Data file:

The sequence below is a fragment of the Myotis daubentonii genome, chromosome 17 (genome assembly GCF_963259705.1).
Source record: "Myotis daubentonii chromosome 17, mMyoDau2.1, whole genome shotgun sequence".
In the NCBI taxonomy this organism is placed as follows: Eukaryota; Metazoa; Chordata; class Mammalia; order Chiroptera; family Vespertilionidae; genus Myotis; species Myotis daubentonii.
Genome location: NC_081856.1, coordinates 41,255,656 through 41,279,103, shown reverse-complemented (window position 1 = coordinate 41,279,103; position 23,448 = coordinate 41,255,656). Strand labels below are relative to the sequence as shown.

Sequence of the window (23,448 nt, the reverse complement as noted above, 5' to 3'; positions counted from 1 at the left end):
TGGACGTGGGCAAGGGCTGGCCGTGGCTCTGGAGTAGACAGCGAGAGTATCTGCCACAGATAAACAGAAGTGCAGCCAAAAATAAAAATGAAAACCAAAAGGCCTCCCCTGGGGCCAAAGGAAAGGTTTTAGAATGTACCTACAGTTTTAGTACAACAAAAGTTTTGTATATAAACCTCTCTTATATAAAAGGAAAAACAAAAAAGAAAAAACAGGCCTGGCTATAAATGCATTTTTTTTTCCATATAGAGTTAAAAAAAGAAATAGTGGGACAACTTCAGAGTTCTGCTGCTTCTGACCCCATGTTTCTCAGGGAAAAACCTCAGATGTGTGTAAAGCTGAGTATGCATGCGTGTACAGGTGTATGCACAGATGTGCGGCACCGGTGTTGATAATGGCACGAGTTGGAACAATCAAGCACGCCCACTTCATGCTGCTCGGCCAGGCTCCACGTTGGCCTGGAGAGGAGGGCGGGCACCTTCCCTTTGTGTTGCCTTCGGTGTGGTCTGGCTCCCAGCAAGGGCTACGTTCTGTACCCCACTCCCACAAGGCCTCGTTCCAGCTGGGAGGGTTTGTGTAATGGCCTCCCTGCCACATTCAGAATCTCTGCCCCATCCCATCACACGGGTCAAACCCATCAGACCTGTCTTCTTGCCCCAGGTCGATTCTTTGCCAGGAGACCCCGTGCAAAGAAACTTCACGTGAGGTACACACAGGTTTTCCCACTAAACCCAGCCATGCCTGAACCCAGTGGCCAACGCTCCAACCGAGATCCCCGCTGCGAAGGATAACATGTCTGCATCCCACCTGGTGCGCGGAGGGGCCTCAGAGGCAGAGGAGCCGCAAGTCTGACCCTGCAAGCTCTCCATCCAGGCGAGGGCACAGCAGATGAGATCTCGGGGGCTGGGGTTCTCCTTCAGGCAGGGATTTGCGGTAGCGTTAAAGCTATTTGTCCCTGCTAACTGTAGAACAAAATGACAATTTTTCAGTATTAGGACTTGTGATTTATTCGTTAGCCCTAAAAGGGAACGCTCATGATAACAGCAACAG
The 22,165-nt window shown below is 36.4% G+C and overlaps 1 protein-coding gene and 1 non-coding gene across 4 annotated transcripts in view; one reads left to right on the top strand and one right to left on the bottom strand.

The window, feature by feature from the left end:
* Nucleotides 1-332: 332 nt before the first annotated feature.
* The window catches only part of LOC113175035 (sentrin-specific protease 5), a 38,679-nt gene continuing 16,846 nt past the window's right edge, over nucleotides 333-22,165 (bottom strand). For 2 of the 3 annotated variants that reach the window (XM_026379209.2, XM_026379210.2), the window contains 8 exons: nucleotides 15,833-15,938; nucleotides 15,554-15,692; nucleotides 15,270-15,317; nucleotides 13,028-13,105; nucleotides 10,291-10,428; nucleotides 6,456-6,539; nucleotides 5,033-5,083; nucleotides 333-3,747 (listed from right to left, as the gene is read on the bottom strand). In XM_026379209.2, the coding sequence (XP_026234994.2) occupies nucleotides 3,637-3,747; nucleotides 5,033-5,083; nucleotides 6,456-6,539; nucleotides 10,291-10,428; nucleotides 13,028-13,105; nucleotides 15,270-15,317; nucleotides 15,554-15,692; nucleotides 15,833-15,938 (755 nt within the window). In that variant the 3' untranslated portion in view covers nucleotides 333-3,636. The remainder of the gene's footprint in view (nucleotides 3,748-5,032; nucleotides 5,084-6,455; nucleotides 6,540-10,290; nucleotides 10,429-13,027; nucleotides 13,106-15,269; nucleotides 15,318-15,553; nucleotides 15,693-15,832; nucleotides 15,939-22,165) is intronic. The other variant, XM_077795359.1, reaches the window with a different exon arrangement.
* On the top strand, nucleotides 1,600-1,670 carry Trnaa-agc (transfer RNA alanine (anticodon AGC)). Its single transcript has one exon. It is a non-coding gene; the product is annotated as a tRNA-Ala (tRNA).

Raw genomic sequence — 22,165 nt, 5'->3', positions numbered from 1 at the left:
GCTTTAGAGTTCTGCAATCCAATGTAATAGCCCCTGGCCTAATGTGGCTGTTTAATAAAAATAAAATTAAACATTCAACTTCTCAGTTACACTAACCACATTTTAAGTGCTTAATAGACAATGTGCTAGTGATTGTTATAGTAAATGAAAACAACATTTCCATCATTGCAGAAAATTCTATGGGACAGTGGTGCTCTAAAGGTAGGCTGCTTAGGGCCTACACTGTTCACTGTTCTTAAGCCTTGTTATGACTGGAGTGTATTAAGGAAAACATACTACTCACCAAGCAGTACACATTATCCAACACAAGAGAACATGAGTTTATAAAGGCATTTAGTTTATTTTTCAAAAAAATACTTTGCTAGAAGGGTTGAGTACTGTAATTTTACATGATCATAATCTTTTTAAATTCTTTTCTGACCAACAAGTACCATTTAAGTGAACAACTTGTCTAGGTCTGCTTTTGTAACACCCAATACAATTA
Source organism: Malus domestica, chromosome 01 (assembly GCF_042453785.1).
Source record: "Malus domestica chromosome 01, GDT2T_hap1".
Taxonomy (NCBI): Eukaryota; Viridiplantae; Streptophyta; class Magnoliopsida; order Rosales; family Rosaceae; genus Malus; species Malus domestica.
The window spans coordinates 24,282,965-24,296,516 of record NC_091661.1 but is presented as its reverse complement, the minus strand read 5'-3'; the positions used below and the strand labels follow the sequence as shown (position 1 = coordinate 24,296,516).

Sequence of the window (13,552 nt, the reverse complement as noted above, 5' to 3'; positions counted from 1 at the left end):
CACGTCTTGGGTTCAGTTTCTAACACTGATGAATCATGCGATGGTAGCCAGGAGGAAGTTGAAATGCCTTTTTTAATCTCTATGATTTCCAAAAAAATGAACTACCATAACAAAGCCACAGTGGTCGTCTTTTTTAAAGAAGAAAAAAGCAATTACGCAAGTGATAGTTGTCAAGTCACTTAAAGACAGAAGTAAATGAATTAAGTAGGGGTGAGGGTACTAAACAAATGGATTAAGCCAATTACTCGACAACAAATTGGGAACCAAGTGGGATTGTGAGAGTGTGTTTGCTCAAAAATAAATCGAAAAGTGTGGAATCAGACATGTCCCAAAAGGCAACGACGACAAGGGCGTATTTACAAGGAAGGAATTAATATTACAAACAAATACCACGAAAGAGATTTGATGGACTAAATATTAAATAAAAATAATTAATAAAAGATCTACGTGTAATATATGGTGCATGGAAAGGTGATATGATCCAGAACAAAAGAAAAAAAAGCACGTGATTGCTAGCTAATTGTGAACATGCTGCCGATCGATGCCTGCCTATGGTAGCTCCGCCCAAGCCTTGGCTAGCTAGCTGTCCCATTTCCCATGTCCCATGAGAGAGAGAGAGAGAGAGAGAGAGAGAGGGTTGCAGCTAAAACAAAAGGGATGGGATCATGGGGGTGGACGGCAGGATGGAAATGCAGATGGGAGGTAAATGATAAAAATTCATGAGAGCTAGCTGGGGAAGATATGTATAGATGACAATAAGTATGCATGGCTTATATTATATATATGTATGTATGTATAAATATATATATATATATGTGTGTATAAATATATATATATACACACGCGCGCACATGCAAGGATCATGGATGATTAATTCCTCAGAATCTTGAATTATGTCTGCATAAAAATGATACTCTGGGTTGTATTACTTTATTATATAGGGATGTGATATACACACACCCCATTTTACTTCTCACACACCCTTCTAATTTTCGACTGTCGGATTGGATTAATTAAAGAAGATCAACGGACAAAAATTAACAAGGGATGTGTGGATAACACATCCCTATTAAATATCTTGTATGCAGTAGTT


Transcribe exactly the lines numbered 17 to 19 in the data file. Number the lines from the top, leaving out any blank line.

The window spans coordinates 24,282,965-24,296,516 of record NC_091661.1 but is presented as its reverse complement, the minus strand read 5'-3'; the positions used below and the strand labels follow the sequence as shown (position 1 = coordinate 24,296,516).

Sequence of the window (13,552 nt, the reverse complement as noted above, 5' to 3'; positions counted from 1 at the left end):
CACGTCTTGGGTTCAGTTTCTAACACTGATGAATCATGCGATGGTAGCCAGGAGGAAGTTGAAATGCCTTTTTTAATCTCTATGATTTCCAAAAAAATGAACTACCATAACAAAGCCACAGTGGTCGTCTTTTTTAAAGAAGAAAAAAGCAATTACGCAAGTGATAGTTGTCAAGTCACTTAAAGACAGAAGTAAATGAATTAAGTAGGGGTGAGGGTACTAAACAAATGGATTAAGCCAATTACTCGACAACAAATTGGGAACCAAGTGGGATTGTGAGAGTGTGTTTGCTCAAAAATAAATCGAAAAGTGTGGAATCAGACATGTCCCAAAAGGCAACGACGACAAGGGCGTATTTACAAGGAAGGAATTAATATTACAAACAAATACCACGAAAGAGATTTGATGGACTAAATATTAAATAAAAATAATTAATAAAAGATCTACGTGTAATATATGGTGCATGGAAAGGTGATATGATCCAGAACAAAAGAAAAAAAAGCACGTGATTGCTAGCTAATTGTGAACATGCTGCCGATCGATGCCTGCCTATGGTAGCTCCGCCCAAGCCTTGGCTAGCTAGCTGTCCCATTTCCCATGTCCCATGAGAGAGAGAGAGAGAGAGAGAGAGAGAGGGTTGCAGCTAAAACAAAAGGGATGGGATCATGGGGGTGGACGGCAGGATGGAAATGCAGATGGGAGGTAAATGATAAAAATTCATGAGAGCTAGCTGGGGAAGATATGTATAGATGACAATAAGTATGCATGGCTTATATTATATATATGTATGTATGTATAAATATATATATATATATGTGTGTATAAATATATATATATACACACGCGCGCACATGCAAGGATCATGGATGATTAATTCCTCAGAATCTTGAATTATGTCTGCATAAAAATGATACTCTGGGTTGTATTACTTTATTATATAGGGATGTGATATACACACACCCCATTTTACTTCTCACACACCCTTCTAATTTTCGACTGTCGGATTGGATTAATTAAAGAAGATCAACGGACAAAAATTAACAAGGGATGTGTGGATAACACATCCCTATTAAATATCTTGTATGCAGTAGTT